The earliest Easter in recent history arrived with most locations in South Texas remaining on the dry side. Since mid-January, rains have been light and spotted around the region.
The exceptions have been areas near Corpus Christi and up the coastline. Winds have been brisk, persistent and responsible for accelerating the drying of topsoil moisture following what few scattered showers have "checker-boarded" the area.
A quick check of the rainfall records at the National Weather Service office in Corpus Christi indicates that since October, the Nueces County area was 7.85 inches below average in rainfall. That equates to a shortfall of -1.58 inches per month since Oct. 1.
Folks who operate farms and ranches west of Corpus Christi can testify to the fact that soils are becoming extremely dry. Locations like Mathis, Orange Grove, Agua Dulce and Alice are approaching negative rainfall amounts that are in the range of 10 inches or more for the past five months.
Now that the planting of spring is taking place, many fields, particularly those located west of state Highway 77, are in need of rainfall to provide adequate soil moisture to germinate planting seed and sustain newly emerging seedling plants.
This situation has placed some farmers in a situation where they are dry-planting or waiting for a rain.
Unfortunately, the long-range weather forecast for the week following Easter has no hint of possible rainfall for the lower Coastal Bend farming area or the South Texas brush country ranches. That means that farmers may be forced to dry-plant their remaining crop acreage before the crop insurance deadline in order to have their crop covered during this production year.
Cattle producers that have cows with fall-born calves are faced with increasing supplemental feeding demands with higher cost feeds, or pulling calves at a lighter weight and shipping them to auction sale barns.
Trying to keep the body condition of lactating cows from worsening to the same degree that the grazing land is without moisture can be a no-win proposition. The only economically viable option is to market calves earlier and lighter than intended in an effort to keep the breeding cows healthy and productive.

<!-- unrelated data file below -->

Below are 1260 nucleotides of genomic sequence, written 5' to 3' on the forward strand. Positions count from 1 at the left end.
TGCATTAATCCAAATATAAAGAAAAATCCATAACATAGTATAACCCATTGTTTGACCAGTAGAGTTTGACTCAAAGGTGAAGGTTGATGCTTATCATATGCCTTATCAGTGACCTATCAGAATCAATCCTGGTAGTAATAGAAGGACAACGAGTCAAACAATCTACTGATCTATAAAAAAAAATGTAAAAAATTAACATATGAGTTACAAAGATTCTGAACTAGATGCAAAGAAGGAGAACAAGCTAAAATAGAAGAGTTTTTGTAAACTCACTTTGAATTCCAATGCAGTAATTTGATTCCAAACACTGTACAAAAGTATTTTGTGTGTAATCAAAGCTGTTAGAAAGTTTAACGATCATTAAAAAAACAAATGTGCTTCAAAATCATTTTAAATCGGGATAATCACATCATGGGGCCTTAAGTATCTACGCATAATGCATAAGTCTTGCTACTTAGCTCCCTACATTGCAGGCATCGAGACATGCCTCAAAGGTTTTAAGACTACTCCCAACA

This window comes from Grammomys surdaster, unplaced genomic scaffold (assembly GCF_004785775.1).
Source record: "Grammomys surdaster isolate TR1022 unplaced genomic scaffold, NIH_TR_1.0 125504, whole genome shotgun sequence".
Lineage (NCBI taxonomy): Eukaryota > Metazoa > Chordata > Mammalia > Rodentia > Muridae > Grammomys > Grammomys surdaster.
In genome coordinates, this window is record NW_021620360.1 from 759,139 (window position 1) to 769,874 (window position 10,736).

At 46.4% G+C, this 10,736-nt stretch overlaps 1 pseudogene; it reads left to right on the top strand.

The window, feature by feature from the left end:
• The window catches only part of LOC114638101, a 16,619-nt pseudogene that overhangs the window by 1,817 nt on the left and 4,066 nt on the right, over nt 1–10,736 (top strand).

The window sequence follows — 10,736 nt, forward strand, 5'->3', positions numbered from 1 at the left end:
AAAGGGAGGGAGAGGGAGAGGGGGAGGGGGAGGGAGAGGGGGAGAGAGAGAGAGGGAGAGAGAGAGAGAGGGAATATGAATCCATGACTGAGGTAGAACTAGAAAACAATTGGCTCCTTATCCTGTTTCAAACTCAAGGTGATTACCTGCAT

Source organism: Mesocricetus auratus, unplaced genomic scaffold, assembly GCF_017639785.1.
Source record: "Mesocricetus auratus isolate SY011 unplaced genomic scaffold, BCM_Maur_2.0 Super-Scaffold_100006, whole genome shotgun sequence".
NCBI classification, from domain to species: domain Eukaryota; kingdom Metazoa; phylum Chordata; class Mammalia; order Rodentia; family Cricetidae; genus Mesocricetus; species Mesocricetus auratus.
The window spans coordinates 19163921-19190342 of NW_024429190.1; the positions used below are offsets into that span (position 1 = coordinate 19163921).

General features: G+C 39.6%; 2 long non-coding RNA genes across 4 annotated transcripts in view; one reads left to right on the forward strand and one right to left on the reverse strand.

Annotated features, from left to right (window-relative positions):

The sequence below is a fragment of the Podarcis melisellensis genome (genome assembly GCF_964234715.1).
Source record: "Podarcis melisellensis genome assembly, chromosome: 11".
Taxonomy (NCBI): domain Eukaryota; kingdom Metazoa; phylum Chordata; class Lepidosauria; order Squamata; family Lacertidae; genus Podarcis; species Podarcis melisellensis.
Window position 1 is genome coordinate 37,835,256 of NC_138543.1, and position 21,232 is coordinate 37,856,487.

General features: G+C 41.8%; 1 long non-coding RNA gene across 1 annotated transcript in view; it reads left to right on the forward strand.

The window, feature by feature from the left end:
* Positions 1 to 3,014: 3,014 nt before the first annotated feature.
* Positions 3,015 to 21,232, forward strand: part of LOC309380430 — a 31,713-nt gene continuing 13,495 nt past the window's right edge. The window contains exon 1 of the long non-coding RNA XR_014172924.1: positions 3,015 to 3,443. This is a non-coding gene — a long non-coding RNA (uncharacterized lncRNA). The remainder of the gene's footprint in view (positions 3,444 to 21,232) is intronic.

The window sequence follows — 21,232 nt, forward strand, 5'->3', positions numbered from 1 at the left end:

Once again, dry weather is not allowing South Texas cattle producers to keep the number of replacement heifers that had been hoped. A good, soaking rain in the near future could prevent potential reductions in breeding age cattle numbers.
If the dry conditions continue into the summer, cow herds will be culled deeper than usual. All these actions will result in even fewer cattle in a part of the country that has never been able to re-stock to the cattle numbers of a decade ago.
A check of the data compiled by Texas Agricultural Statistics on breeding beef cows in the five reporting areas that make up South and South Central Texas shows that between 1996 and 2006, this part of Texas had a decline of 73,000 beef cows.
Statewide during the same 10-year period, the beef cow herd in Texas dropped by some 445,000 breeding age females. It should be pointed out that 1996 was a very dry year, when most of the South Texas region was at least 40 percent below the normal annual rainfall by year's end.
Despite the difficulty Texas producers have had in rebuilding their cattle numbers during the past 10 years, the state is still the dominant producer of beef cattle in the United States.
A good example of that fact is that the state second to Texas in the number of beef cows that have calved is Missouri. That state had a total of 2.15 million while Texas had just over 5.3 million producing beef cows. That is a difference of 3.15 million cows.
Another way of looking at these numbers is that Texas has about two times more beef cows than the next biggest beef producing state. No bragging involved - it's just another fact about our great state.
Harvey Buehring is the former Agricultural Extension Agent for Nueces County. Readers may contact him at (361) 767-5223.